The triple digit temperatures of the hot Arizona sun are not conducive to snowfall and as a result, Spud had gone two winters without seeing a single flake - of snow that is,.. not his occasional bouts with dandruff... Being a true blue Canadian potato, he found his roots were aching for the cold of the Great White North.
Longing to return to his homeland in the dead of winter, the tater booked a flight to a place that he knew would have no shortage of the white stuff...no, not Columbia, but, Churchill, Manitoba - a frosty little port town at the mouth of Hudson Bay in Northern Canada.
Churchill is one of Canada's main ports for exporting grains and canola to other nations. Traveling from the North and through Hudson Bay is 1000 miles less distance for ships than navigating through the busy St. Lawrence Seaway, but unfortunately for Churchill, the shipping season is short as Hudson Bay freezes solid along the coastline in early November.
Spud learned that Churchill's main attraction however, is not their busy summer port. Instead, what attracts visitors from around the globe to this tiny isolated village of 1070 inhabitants is its milk. Nowhere else on earth do you need to to take a second mortgage out on your house, just to buy a jug of regular, run-of -the-mill 2% milk. Oh yeah, and there's also a lot of Polar Bears in the area - enough in fact, that the area is considered the Polar Bear Capital of the World.
Hundreds of the bears, the largest land carnivores, congregate in the area as part of their annual migration.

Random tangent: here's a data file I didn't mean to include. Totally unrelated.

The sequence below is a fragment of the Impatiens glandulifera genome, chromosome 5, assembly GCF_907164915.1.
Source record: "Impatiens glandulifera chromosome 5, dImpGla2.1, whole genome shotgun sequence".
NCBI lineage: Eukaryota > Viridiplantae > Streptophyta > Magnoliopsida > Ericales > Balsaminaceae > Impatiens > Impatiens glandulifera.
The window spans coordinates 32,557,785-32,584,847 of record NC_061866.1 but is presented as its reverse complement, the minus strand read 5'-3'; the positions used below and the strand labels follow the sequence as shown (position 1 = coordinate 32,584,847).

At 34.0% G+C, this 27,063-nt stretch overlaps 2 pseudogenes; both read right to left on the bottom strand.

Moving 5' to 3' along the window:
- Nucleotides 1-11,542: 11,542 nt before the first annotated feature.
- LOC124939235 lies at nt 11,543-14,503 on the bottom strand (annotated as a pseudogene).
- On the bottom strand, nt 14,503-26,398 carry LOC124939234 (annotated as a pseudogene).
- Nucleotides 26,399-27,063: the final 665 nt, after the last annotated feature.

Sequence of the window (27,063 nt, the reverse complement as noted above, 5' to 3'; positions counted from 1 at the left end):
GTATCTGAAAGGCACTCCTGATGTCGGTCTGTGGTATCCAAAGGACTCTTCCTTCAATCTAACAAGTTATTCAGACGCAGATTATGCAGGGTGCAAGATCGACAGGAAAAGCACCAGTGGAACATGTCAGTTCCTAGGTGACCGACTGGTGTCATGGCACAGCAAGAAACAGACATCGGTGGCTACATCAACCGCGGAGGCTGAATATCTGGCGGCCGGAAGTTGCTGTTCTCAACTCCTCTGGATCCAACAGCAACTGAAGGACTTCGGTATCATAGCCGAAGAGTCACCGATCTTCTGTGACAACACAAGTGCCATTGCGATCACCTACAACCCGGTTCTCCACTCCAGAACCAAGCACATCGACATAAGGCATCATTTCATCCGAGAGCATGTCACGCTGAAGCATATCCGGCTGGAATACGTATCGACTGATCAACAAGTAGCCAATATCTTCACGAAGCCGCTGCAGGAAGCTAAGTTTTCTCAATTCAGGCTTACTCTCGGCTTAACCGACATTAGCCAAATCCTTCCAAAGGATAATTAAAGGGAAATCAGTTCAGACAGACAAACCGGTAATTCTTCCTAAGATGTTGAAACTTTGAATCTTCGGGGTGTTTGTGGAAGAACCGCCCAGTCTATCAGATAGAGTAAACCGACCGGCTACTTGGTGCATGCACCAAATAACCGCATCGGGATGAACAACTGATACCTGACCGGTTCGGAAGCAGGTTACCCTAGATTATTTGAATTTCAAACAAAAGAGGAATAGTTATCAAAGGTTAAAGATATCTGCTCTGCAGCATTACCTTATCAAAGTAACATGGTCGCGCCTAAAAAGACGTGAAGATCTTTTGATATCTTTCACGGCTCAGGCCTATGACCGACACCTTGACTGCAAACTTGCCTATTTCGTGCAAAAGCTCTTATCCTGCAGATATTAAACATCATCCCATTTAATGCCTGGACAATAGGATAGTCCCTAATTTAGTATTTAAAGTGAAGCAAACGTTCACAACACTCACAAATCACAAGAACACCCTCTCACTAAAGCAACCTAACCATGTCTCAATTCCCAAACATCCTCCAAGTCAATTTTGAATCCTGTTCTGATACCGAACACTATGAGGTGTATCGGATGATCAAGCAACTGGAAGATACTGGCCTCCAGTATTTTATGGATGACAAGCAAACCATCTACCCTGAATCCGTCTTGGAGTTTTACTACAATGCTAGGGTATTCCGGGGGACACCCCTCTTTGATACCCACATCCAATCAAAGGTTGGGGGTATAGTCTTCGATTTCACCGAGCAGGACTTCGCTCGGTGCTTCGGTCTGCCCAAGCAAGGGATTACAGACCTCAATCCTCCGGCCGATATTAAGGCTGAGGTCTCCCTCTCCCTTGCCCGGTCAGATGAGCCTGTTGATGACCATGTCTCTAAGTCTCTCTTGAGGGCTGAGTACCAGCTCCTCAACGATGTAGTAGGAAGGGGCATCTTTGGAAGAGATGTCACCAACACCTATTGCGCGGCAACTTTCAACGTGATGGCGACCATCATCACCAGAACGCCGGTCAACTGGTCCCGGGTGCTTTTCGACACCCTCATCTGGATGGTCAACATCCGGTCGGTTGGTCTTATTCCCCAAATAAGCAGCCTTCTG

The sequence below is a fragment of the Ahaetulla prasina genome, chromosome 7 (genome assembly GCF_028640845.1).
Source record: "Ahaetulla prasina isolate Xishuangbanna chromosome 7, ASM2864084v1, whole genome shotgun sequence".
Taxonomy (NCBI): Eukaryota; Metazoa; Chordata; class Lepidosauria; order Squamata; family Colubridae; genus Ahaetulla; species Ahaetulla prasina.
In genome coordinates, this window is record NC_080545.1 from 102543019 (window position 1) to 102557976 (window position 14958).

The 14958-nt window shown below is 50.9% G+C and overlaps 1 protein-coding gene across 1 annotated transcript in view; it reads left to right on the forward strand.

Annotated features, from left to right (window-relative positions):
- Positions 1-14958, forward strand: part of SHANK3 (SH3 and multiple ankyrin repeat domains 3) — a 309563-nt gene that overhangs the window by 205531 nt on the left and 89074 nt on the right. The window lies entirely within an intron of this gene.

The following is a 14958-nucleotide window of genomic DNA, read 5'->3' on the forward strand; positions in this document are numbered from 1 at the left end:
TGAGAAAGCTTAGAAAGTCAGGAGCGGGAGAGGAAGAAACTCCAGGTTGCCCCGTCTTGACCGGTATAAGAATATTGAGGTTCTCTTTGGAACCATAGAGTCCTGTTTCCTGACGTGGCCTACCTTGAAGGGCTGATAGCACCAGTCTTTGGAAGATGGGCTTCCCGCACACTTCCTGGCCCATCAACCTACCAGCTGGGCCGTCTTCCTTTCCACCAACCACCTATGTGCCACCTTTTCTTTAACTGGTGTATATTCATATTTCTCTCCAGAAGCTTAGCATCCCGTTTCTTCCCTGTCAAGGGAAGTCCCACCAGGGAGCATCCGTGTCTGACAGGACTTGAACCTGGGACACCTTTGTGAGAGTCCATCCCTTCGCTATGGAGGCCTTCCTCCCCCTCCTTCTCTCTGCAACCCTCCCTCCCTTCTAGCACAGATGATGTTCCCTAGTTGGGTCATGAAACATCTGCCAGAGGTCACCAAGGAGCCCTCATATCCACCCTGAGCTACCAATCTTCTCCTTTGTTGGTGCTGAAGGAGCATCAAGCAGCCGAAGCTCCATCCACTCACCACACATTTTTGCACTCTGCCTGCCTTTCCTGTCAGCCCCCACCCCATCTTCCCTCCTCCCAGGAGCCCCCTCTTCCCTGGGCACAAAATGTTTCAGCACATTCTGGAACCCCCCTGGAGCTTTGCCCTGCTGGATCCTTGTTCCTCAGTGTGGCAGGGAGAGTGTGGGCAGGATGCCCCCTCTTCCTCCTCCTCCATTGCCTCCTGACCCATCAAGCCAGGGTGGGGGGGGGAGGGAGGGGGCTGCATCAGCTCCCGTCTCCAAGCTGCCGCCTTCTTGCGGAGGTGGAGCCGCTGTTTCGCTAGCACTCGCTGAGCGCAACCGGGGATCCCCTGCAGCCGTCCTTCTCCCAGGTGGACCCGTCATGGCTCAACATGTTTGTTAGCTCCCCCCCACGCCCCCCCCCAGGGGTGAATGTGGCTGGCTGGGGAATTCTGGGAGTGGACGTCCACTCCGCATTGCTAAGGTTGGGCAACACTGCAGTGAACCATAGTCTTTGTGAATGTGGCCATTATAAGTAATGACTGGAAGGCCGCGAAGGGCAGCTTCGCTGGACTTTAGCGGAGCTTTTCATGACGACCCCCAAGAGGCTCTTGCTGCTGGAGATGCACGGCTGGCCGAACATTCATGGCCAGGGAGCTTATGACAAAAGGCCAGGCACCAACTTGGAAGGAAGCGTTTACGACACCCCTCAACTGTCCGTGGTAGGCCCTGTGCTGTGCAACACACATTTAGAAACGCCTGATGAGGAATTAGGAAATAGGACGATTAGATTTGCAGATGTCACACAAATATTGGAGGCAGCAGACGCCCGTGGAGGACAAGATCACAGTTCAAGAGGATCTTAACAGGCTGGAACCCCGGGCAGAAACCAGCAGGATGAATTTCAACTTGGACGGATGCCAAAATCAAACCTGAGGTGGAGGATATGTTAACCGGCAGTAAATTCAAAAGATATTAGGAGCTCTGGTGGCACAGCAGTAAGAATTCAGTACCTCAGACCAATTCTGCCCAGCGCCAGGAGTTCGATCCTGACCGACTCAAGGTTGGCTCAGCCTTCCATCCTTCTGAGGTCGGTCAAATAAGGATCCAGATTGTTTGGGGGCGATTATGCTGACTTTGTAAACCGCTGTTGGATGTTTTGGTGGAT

Churchill is surrounded by arctic tundra:
a vast barren landscape of snow and ice, occasionally broken up by rock
from the Canadian Shield and garnished with a small selection of willow
patches and the odd battle-weary stunted white spruce. The tundra is winter
in its rawest form: a canvas of white, continually sculpted by relentless,
biting winds from the icy waters of the Bay. It is here that the polar
bears gather at the beginning of the winter and wait patiently for the
waters of the Bay to freeze.
These mammoth creatures (weighing up to 1750 lbs (~800 kg) and measuring 8-11.5 feet (2.5-3.5 metres) in length), have been surviving the summer and fall primarily on willows and kelp from the tidal pools, however they are the furthest thing from being vegetarians. Polar Bears sit on top of the food chain, and would much prefer chowing down on a poor hapless seal than sitting at a trendy bistro picking at an arugula salad. As the Bay freezes, the bears move northward, onto the ice floes, and work their way up to the main buffet; where the ringed seals are found. The great white bears will then commence an eating frenzy, devouring as many seals as they can 'til either heartburn sits in, or they have beefed up sufficiently to withstand the harsh winter's subzero temperatures.